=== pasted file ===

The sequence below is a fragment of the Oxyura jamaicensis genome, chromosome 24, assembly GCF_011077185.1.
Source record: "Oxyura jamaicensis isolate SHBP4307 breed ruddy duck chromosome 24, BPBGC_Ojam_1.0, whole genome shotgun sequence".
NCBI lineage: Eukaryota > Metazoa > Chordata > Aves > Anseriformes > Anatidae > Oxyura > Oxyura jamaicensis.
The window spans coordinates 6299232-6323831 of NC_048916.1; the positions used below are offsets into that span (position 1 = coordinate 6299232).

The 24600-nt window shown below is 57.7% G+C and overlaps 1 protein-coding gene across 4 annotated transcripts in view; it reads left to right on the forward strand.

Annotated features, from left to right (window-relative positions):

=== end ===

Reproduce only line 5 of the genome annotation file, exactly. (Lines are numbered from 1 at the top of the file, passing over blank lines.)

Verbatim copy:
The 24600-nt window shown below is 57.7% G+C and overlaps 1 protein-coding gene across 4 annotated transcripts in view; it reads left to right on the forward strand.